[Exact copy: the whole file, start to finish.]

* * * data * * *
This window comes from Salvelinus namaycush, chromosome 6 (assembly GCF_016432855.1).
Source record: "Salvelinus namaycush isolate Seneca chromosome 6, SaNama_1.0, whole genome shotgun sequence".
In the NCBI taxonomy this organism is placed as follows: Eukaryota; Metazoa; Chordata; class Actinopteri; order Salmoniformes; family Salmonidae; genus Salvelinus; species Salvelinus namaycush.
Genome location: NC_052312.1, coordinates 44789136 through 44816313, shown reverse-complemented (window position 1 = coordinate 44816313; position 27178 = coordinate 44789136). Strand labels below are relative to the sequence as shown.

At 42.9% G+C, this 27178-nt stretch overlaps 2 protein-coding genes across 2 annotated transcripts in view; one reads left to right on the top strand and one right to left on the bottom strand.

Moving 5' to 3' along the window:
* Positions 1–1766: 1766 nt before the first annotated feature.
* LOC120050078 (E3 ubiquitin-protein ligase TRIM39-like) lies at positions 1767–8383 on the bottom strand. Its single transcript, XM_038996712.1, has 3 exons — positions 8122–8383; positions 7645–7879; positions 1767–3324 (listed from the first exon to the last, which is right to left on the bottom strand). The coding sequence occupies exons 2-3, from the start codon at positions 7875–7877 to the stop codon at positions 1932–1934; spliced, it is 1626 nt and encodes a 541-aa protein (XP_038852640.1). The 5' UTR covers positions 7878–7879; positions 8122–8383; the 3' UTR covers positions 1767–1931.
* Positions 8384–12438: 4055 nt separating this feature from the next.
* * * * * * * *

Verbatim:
This window comes from Salvelinus namaycush, chromosome 6 (assembly GCF_016432855.1).
Source record: "Salvelinus namaycush isolate Seneca chromosome 6, SaNama_1.0, whole genome shotgun sequence".
In the NCBI taxonomy this organism is placed as follows: Eukaryota; Metazoa; Chordata; class Actinopteri; order Salmoniformes; family Salmonidae; genus Salvelinus; species Salvelinus namaycush.
Genome location: NC_052312.1, coordinates 44789136 through 44816313, shown reverse-complemented (window position 1 = coordinate 44816313; position 27178 = coordinate 44789136). Strand labels below are relative to the sequence as shown.

At 42.9% G+C, this 27178-nt stretch overlaps 2 protein-coding genes across 2 annotated transcripts in view; one reads left to right on the top strand and one right to left on the bottom strand.

Moving 5' to 3' along the window:
* Positions 1–1766: 1766 nt before the first annotated feature.
* LOC120050078 (E3 ubiquitin-protein ligase TRIM39-like) lies at positions 1767–8383 on the bottom strand. Its single transcript, XM_038996712.1, has 3 exons — positions 8122–8383; positions 7645–7879; positions 1767–3324 (listed from the first exon to the last, which is right to left on the bottom strand). The coding sequence occupies exons 2-3, from the start codon at positions 7875–7877 to the stop codon at positions 1932–1934; spliced, it is 1626 nt and encodes a 541-aa protein (XP_038852640.1). The 5' UTR covers positions 7878–7879; positions 8122–8383; the 3' UTR covers positions 1767–1931.
* Positions 8384–12438: 4055 nt separating this feature from the next.